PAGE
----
Saturday, June 20, 2009

NAT: Another Last SPeaker

Aboriginal elder the last speaker of his language
Peter Michael and Natalie Gregg, The Courier-Mail, June 19, 2009 12:00am

He is a living relic and an ancient linguistic treasure.

Kuku Thaypan elder Tommy George, 82, is the sole surviving fluent speaker of his language.

"I'm the last of them," said the son of an Aboriginal king. "Everybody knows that."

When the famed tracker dies, 48,000 years of oral history – from beyond the Dreamtime – dies with him.

Kuku Thaypan, one of four Aboriginal languages spoken in Quinkan country on Cape York, is destined for extinction like 120 other dialects lost across Australia since European settlement.

Despite efforts of academics, the primordial tongue and ancient secrets of the old healer handed down from generation to generation will likely vanish.

It is estimated that of more than 300 specific Aboriginal languages in use pre-British arrival, there will be fewer than 100 left by 2050.

Ilana Mushin, a lecturer in linguistics and indigenous language at the University of Queensland, said language formed an integral part of a culture's world view.

"All sorts of things are expressed in traditional language from how you understand the natural world, to songs, laws, traditions, stories, how you relate to each other, and the whole philosophy of life," she said

"All these are expressed in a language and if you don't have that language any more some of that is translatable but some of it isn't, so a lot of that knowledge gets lost."

Dr Mushin said there were less than 50 indigenous languages still being regularly spoken as first languages, and that it was inevitable that many of these would become extinct.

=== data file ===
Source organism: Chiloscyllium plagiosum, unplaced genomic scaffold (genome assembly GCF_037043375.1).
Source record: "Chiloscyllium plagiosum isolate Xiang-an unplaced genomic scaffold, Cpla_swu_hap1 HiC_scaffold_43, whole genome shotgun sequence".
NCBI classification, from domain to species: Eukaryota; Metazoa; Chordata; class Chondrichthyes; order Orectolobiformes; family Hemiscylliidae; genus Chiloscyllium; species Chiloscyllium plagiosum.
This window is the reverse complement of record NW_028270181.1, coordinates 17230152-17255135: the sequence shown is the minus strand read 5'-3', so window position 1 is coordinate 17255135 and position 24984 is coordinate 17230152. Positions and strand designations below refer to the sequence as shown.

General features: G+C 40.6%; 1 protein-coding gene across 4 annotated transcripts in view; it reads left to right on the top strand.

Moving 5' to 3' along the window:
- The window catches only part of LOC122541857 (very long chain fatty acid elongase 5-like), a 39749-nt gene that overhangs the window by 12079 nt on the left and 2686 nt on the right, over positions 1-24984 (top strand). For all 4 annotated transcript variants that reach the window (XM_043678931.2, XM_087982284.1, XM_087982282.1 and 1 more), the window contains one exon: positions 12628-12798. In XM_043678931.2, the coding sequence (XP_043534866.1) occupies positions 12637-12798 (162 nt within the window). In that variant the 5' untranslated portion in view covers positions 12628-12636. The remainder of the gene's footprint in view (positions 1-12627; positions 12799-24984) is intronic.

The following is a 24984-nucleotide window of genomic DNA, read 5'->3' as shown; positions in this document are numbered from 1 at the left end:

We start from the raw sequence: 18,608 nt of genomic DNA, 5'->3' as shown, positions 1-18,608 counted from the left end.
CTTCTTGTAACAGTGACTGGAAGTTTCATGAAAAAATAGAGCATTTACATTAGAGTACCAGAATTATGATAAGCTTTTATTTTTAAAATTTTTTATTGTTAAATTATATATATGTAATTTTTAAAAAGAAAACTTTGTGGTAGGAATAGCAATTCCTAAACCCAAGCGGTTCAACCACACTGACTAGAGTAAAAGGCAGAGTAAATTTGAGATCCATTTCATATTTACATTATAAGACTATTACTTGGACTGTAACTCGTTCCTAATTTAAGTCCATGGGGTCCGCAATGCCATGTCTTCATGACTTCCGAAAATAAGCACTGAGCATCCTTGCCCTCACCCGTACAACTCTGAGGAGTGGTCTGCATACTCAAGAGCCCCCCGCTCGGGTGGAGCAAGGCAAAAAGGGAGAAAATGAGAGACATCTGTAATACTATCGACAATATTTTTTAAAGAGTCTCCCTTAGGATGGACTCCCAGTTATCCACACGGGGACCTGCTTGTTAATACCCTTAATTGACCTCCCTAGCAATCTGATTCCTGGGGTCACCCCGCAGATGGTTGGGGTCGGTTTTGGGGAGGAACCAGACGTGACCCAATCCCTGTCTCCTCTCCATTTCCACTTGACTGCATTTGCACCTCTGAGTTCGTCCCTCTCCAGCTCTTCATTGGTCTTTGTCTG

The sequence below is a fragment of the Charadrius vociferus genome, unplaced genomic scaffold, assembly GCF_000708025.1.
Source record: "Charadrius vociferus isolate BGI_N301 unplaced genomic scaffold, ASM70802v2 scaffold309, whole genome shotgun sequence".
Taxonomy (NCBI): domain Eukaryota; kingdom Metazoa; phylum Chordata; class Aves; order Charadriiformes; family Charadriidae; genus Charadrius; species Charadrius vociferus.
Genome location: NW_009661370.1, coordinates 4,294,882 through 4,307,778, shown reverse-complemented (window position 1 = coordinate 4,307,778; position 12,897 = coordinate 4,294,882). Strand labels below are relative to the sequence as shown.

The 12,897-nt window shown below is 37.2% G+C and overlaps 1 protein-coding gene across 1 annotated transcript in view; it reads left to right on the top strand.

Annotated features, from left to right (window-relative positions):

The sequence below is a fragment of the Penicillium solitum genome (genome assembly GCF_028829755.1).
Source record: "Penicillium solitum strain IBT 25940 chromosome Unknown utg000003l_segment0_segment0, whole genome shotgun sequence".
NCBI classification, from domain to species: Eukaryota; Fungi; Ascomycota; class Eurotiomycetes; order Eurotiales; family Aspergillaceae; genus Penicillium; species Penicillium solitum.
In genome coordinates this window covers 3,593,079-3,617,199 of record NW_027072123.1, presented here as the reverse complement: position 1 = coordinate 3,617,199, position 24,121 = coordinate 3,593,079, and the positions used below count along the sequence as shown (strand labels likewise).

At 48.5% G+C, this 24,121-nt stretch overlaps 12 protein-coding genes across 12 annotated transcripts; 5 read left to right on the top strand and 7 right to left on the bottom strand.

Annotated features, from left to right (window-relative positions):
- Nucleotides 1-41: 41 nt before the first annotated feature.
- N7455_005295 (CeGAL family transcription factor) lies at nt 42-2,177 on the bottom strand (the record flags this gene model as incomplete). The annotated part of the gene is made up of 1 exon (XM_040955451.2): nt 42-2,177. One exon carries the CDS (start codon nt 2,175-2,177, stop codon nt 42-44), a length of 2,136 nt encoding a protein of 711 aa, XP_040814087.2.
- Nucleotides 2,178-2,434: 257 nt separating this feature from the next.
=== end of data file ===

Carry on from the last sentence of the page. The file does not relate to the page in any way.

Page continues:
"If you have the community will then languages can be saved but if you are down to the last speaker there is not much you can do," she said.

When his brother, medicine man George Musgrave, died three years ago, Tommy lost the only other fluent speaker of his tribal tongue.

Both shared honorary doctorates for their efforts in later years trying to document their living archives of tens of thousands of years of traditional knowledge with researcher Victor Steffensen.

"It might die in the throat," blue-eyed elder Tommy, known by his language name of Awu Laya, said yesterday. "But it stays alive in the heart."

Born in a river bed under the totem of the taipan snake, he is curator of Quinkan Country outside Laura: home to some of the world's earliest rock art.

He said any hope of reviving dying Aboriginal culture lies in song and dance.

Today, under the shadow of world-famous artwork like the Giant Horse gallery and other sites depicting good (Timara) and bad (Imjim) spirits, the Laura Dance Festival starts.

Co-founded by Tommy, the three-day festival has become one of the nation's biggest corroborees.

About 20 Aboriginal communities and 3000 spectators are expected to make the trek into the spiritual heartland, four hours' drive north of Cairns.


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